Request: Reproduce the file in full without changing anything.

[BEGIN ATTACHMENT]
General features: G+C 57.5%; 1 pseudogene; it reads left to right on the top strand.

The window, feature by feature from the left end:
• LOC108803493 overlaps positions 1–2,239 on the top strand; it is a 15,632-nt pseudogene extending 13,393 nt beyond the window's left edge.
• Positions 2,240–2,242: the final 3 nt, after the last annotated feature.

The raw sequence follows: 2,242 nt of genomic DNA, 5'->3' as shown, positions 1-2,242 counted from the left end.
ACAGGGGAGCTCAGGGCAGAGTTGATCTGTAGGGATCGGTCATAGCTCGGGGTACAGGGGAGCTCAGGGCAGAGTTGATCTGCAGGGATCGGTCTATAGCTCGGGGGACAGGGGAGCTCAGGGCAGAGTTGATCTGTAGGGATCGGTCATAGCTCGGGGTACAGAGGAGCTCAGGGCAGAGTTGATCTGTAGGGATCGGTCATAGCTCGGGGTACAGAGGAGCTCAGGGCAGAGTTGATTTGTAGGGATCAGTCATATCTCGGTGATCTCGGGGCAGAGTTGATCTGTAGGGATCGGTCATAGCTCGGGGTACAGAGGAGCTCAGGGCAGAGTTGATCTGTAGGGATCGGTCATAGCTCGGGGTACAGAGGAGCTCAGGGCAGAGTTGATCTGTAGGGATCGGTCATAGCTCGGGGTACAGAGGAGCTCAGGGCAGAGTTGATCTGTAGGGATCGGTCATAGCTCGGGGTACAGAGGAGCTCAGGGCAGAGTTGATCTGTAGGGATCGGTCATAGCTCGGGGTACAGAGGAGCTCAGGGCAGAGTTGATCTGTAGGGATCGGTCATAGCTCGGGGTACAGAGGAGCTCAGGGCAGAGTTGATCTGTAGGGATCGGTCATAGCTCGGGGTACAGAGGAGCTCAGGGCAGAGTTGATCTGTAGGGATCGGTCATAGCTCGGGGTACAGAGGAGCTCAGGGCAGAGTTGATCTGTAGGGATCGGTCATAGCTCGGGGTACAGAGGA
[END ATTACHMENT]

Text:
General features: G+C 57.5%; 1 pseudogene; it reads left to right on the top strand.

The window, feature by feature from the left end:
• LOC108803493 overlaps positions 1–2,239 on the top strand; it is a 15,632-nt pseudogene extending 13,393 nt beyond the window's left edge.
• Positions 2,240–2,242: the final 3 nt, after the last annotated feature.

The raw sequence follows: 2,242 nt of genomic DNA, 5'->3' as shown, positions 1-2,242 counted from the left end.
ACAGGGGAGCTCAGGGCAGAGTTGATCTGTAGGGATCGGTCATAGCTCGGGGTACAGGGGAGCTCAGGGCAGAGTTGATCTGCAGGGATCGGTCTATAGCTCGGGGGACAGGGGAGCTCAGGGCAGAGTTGATCTGTAGGGATCGGTCATAGCTCGGGGTACAGAGGAGCTCAGGGCAGAGTTGATCTGTAGGGATCGGTCATAGCTCGGGGTACAGAGGAGCTCAGGGCAGAGTTGATTTGTAGGGATCAGTCATATCTCGGTGATCTCGGGGCAGAGTTGATCTGTAGGGATCGGTCATAGCTCGGGGTACAGAGGAGCTCAGGGCAGAGTTGATCTGTAGGGATCGGTCATAGCTCGGGGTACAGAGGAGCTCAGGGCAGAGTTGATCTGTAGGGATCGGTCATAGCTCGGGGTACAGAGGAGCTCAGGGCAGAGTTGATCTGTAGGGATCGGTCATAGCTCGGGGTACAGAGGAGCTCAGGGCAGAGTTGATCTGTAGGGATCGGTCATAGCTCGGGGTACAGAGGAGCTCAGGGCAGAGTTGATCTGTAGGGATCGGTCATAGCTCGGGGTACAGAGGAGCTCAGGGCAGAGTTGATCTGTAGGGATCGGTCATAGCTCGGGGTACAGAGGAGCTCAGGGCAGAGTTGATCTGTAGGGATCGGTCATAGCTCGGGGTACAGAGGAGCTCAGGGCAGAGTTGATCTGTAGGGATCGGTCATAGCTCGGGGTACAGAGGA